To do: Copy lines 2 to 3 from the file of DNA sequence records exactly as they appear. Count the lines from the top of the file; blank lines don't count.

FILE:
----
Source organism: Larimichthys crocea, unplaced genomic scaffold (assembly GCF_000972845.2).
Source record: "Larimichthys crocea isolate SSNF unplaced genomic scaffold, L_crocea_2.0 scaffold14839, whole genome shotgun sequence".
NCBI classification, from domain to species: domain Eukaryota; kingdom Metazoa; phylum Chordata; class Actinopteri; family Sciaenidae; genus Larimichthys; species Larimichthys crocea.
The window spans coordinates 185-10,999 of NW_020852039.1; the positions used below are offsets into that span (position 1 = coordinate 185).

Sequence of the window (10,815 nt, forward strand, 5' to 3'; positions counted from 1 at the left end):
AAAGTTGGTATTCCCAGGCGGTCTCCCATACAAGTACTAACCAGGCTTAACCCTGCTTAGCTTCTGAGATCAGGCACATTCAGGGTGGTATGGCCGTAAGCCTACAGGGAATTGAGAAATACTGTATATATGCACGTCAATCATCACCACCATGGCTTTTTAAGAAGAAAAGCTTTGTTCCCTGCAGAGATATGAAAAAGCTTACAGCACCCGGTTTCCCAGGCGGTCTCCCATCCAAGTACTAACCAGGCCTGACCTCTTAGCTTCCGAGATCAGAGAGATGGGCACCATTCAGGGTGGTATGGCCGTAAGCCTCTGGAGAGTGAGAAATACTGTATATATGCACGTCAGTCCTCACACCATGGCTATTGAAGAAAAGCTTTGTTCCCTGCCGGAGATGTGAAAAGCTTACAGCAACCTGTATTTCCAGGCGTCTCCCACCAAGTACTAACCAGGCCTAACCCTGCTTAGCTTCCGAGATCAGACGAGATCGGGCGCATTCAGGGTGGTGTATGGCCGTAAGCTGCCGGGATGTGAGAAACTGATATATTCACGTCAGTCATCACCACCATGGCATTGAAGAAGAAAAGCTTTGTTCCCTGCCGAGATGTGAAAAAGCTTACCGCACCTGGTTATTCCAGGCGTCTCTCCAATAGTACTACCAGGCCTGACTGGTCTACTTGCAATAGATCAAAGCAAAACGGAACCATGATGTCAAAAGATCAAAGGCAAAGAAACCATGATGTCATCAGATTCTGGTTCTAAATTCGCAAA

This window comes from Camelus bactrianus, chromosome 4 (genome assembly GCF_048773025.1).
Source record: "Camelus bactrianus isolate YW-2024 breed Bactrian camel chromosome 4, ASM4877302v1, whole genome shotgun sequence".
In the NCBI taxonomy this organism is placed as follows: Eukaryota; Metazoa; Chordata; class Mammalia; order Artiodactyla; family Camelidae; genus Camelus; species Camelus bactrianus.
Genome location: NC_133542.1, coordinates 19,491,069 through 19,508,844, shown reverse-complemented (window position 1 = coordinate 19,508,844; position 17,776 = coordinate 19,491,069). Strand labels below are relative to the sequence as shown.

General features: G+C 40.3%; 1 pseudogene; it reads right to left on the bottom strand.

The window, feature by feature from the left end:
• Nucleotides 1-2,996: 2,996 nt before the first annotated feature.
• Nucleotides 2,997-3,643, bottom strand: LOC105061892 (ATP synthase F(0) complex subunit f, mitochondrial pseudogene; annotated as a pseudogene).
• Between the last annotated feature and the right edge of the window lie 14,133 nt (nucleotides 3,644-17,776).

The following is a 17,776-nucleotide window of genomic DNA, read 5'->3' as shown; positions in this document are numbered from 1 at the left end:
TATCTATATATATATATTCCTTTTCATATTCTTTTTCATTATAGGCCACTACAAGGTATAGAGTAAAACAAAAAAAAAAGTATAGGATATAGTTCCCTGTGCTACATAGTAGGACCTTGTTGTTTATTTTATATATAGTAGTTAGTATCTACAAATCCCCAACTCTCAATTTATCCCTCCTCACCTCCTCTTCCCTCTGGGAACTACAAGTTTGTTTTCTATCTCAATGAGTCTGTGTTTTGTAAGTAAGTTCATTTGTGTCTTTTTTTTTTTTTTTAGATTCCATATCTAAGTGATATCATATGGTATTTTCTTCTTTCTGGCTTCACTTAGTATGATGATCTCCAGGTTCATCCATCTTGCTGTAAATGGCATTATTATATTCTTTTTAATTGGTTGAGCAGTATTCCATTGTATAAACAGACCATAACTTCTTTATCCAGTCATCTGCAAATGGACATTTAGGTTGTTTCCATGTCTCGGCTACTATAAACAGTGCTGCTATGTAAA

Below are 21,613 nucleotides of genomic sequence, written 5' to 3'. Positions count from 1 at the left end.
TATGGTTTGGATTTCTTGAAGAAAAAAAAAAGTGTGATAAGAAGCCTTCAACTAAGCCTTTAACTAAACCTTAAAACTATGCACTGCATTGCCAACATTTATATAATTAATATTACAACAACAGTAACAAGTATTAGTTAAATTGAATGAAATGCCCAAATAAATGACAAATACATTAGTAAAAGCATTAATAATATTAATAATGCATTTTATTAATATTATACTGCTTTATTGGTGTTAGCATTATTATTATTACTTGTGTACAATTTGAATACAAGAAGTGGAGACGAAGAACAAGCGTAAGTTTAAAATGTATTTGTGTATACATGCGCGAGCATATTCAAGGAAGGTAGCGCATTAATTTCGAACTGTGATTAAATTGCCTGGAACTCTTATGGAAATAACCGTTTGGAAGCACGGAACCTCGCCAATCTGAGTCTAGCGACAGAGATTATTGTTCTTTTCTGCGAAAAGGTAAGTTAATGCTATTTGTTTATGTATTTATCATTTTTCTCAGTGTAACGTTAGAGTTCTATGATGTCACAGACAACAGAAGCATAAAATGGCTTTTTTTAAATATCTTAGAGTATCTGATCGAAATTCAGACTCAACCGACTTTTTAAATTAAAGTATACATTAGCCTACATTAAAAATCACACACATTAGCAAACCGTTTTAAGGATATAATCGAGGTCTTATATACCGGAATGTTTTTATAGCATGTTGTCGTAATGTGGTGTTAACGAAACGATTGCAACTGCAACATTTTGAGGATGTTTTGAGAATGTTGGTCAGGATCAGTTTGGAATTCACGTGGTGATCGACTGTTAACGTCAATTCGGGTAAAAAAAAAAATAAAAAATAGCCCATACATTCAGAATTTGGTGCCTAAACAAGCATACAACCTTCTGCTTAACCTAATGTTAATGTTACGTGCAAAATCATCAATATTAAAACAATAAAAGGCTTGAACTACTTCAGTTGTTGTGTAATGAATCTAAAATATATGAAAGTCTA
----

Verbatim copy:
Source record: "Larimichthys crocea isolate SSNF unplaced genomic scaffold, L_crocea_2.0 scaffold14839, whole genome shotgun sequence".
NCBI classification, from domain to species: domain Eukaryota; kingdom Metazoa; phylum Chordata; class Actinopteri; family Sciaenidae; genus Larimichthys; species Larimichthys crocea.